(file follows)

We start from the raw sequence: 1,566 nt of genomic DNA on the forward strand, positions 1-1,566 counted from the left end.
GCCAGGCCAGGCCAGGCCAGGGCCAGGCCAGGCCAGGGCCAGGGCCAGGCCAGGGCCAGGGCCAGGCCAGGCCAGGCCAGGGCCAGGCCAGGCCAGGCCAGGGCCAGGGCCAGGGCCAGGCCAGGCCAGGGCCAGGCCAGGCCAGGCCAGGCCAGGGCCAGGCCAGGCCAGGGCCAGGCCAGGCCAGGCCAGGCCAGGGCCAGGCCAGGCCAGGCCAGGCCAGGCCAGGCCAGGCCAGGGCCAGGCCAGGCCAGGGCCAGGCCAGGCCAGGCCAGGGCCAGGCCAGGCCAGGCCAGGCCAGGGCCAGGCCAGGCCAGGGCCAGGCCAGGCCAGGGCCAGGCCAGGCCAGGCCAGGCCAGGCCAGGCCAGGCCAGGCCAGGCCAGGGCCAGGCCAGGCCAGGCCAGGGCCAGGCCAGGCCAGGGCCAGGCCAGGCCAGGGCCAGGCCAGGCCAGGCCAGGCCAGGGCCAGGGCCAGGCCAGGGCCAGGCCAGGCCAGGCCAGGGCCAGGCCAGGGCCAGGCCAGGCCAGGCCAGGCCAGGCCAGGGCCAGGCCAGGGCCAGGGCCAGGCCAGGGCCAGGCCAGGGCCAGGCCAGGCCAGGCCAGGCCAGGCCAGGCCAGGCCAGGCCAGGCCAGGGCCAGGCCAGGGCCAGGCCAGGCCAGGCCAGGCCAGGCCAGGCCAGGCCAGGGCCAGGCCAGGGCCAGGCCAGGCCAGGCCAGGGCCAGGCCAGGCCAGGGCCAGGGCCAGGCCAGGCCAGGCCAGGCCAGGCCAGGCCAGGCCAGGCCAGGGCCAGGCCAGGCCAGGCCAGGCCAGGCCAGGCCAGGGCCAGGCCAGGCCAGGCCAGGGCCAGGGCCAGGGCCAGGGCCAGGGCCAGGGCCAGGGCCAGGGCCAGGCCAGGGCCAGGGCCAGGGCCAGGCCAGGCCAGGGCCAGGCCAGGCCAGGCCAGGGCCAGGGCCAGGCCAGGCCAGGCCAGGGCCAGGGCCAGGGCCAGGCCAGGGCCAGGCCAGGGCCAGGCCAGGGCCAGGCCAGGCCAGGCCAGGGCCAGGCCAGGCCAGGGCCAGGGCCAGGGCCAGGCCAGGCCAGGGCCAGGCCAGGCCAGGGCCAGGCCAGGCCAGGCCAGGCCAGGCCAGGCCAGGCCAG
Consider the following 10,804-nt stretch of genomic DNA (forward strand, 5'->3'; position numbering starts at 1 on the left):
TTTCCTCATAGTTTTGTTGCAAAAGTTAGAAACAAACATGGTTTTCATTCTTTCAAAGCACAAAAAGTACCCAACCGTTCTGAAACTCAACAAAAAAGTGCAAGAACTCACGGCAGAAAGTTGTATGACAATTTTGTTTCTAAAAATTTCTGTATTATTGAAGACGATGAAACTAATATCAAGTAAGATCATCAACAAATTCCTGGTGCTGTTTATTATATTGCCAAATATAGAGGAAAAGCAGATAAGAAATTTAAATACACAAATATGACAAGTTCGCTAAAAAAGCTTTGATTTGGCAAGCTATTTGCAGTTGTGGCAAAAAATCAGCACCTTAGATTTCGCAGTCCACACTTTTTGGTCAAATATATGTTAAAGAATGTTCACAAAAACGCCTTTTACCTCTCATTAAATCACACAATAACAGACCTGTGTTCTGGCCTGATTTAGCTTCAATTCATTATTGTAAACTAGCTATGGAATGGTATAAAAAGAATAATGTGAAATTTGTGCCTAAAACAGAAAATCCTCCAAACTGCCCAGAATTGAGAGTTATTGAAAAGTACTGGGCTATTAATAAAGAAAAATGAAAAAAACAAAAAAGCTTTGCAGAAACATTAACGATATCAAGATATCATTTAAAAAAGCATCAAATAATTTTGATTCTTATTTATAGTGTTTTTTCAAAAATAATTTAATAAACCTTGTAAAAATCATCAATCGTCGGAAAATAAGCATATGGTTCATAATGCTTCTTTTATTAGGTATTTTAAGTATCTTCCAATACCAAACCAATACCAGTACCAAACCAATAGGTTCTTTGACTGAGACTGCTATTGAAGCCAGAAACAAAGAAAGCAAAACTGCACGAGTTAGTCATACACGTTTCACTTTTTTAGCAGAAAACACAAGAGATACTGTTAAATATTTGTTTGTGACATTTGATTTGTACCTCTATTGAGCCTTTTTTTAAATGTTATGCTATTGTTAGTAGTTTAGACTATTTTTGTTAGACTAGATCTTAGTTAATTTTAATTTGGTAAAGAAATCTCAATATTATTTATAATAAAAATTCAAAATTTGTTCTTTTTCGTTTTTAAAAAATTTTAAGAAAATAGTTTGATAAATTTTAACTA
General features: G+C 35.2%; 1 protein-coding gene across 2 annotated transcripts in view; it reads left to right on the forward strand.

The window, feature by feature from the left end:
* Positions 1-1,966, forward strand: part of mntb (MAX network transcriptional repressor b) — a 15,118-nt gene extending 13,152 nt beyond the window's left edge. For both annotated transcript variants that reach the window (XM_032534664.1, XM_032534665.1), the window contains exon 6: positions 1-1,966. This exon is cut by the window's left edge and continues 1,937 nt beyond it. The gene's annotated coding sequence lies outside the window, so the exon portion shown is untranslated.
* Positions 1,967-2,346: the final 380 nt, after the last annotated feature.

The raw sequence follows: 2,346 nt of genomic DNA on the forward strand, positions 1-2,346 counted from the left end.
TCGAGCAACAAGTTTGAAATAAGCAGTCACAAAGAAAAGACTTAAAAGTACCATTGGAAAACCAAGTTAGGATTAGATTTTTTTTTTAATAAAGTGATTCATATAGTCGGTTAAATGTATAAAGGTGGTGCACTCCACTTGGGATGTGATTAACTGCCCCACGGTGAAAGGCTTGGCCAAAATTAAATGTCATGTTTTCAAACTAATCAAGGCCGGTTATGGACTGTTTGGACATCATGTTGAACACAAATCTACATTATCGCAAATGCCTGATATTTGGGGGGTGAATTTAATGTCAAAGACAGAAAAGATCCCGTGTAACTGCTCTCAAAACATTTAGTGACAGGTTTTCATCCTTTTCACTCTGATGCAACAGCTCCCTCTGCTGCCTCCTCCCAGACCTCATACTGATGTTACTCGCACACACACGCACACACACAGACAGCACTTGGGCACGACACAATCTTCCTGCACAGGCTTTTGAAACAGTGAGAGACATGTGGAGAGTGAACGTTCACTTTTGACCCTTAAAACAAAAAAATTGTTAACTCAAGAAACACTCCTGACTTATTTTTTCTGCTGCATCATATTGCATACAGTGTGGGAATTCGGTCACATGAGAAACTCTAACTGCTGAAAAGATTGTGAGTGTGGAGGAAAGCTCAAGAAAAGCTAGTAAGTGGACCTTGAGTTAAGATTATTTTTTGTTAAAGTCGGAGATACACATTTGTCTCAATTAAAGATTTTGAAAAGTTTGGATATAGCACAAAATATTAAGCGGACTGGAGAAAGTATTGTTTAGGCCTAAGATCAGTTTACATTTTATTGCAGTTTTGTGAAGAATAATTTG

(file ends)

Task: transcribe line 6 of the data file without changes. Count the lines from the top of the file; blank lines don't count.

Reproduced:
The window, feature by feature from the left end: